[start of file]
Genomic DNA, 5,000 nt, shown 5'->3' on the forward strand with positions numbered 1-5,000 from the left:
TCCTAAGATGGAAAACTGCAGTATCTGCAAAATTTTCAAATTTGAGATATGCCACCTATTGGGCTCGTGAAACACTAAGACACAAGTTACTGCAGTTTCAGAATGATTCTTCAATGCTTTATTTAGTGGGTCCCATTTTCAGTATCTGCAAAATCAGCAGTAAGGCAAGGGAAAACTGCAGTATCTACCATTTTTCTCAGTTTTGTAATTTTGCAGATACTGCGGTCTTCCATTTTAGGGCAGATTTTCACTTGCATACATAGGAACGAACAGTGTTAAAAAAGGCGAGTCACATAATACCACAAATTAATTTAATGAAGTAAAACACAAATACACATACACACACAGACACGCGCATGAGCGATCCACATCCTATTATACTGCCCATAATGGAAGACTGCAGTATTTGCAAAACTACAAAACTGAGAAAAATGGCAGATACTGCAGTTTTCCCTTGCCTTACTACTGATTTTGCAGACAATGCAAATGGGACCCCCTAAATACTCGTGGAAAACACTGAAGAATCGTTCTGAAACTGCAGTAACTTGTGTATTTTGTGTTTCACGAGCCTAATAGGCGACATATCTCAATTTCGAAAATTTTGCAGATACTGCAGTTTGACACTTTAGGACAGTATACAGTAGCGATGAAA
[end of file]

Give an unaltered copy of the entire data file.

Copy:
Genomic DNA, 5,000 nt, shown 5'->3' on the forward strand with positions numbered 1-5,000 from the left:
TCCTAAGATGGAAAACTGCAGTATCTGCAAAATTTTCAAATTTGAGATATGCCACCTATTGGGCTCGTGAAACACTAAGACACAAGTTACTGCAGTTTCAGAATGATTCTTCAATGCTTTATTTAGTGGGTCCCATTTTCAGTATCTGCAAAATCAGCAGTAAGGCAAGGGAAAACTGCAGTATCTACCATTTTTCTCAGTTTTGTAATTTTGCAGATACTGCGGTCTTCCATTTTAGGGCAGATTTTCACTTGCATACATAGGAACGAACAGTGTTAAAAAAGGCGAGTCACATAATACCACAAATTAATTTAATGAAGTAAAACACAAATACACATACACACACAGACACGCGCATGAGCGATCCACATCCTATTATACTGCCCATAATGGAAGACTGCAGTATTTGCAAAACTACAAAACTGAGAAAAATGGCAGATACTGCAGTTTTCCCTTGCCTTACTACTGATTTTGCAGACAATGCAAATGGGACCCCCTAAATACTCGTGGAAAACACTGAAGAATCGTTCTGAAACTGCAGTAACTTGTGTATTTTGTGTTTCACGAGCCTAATAGGCGACATATCTCAATTTCGAAAATTTTGCAGATACTGCAGTTTGACACTTTAGGACAGTATACAGTAGCGATGAAA